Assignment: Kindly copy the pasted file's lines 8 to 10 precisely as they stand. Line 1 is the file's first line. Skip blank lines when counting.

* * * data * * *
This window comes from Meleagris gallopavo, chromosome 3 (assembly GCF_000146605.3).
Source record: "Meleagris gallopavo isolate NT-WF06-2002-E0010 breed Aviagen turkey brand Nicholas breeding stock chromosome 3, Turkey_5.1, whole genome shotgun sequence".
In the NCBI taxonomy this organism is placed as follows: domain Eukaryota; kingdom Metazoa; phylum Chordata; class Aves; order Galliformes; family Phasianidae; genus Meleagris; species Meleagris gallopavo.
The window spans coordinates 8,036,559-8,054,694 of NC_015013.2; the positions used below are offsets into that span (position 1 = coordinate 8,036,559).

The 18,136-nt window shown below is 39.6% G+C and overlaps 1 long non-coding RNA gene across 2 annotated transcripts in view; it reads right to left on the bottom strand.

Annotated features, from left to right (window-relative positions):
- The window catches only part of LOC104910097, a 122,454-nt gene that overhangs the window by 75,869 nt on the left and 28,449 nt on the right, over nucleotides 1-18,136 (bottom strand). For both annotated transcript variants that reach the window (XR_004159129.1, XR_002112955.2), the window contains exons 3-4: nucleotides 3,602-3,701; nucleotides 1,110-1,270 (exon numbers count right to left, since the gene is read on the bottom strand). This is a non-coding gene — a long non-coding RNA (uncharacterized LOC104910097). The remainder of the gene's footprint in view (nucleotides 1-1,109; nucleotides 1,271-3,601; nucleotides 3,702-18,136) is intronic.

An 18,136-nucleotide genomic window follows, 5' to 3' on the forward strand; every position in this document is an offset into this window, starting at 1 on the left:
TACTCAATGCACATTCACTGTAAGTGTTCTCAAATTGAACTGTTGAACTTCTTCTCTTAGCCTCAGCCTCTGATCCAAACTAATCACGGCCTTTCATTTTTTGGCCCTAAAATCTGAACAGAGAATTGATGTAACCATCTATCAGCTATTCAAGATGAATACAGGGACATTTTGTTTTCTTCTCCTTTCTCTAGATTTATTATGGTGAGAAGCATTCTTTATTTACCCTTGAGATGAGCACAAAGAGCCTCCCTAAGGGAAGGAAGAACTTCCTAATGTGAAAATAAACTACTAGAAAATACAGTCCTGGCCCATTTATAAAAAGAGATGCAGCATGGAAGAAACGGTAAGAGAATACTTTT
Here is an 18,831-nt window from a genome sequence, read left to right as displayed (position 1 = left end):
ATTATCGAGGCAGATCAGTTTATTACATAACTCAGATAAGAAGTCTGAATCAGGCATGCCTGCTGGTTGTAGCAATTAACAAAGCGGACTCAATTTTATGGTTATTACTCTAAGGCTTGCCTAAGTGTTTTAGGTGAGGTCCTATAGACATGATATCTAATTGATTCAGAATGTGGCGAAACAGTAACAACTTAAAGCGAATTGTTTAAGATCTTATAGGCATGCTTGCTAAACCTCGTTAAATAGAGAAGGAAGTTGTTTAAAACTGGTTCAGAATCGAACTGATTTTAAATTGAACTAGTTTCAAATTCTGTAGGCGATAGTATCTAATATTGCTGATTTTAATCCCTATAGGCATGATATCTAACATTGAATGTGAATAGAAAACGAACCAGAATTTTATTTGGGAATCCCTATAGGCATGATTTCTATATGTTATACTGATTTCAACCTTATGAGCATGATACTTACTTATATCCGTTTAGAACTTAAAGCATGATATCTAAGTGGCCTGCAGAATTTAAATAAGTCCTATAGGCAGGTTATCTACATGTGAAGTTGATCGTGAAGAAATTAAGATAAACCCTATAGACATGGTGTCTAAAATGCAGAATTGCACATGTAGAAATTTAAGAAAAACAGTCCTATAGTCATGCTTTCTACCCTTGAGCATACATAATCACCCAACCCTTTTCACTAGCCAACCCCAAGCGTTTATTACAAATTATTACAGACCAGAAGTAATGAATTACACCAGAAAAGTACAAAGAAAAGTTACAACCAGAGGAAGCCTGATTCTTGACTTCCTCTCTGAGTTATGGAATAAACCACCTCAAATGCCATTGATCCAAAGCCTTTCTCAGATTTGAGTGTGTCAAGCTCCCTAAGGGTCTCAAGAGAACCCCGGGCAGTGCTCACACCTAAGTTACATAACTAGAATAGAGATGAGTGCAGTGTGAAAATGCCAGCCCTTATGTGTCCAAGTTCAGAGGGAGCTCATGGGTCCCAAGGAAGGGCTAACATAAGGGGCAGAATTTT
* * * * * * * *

An 18,136-nucleotide genomic window follows, 5' to 3' on the forward strand; every position in this document is an offset into this window, starting at 1 on the left:
TACTCAATGCACATTCACTGTAAGTGTTCTCAAATTGAACTGTTGAACTTCTTCTCTTAGCCTCAGCCTCTGATCCAAACTAATCACGGCCTTTCATTTTTTGGCCCTAAAATCTGAACAGAGAATTGATGTAACCATCTATCAGCTATTCAAGATGAATACAGGGACATTTTGTTTTCTTCTCCTTTCTCTAGATTTATTATGGTGAGAAGCATTCTTTATTTACCCTTGAGATGAGCACAAAGAGCCTCCCTAAGGGAAGGAAGAACTTCCTAATGTGAAAATAAACTACTAGAAAATACAGTCCTGGCCCATTTATAAAAAGAGATGCAGCATGGAAGAAACGGTAAGAGAATACTTTT
Here is an 18,831-nt window from a genome sequence, read left to right as displayed (position 1 = left end):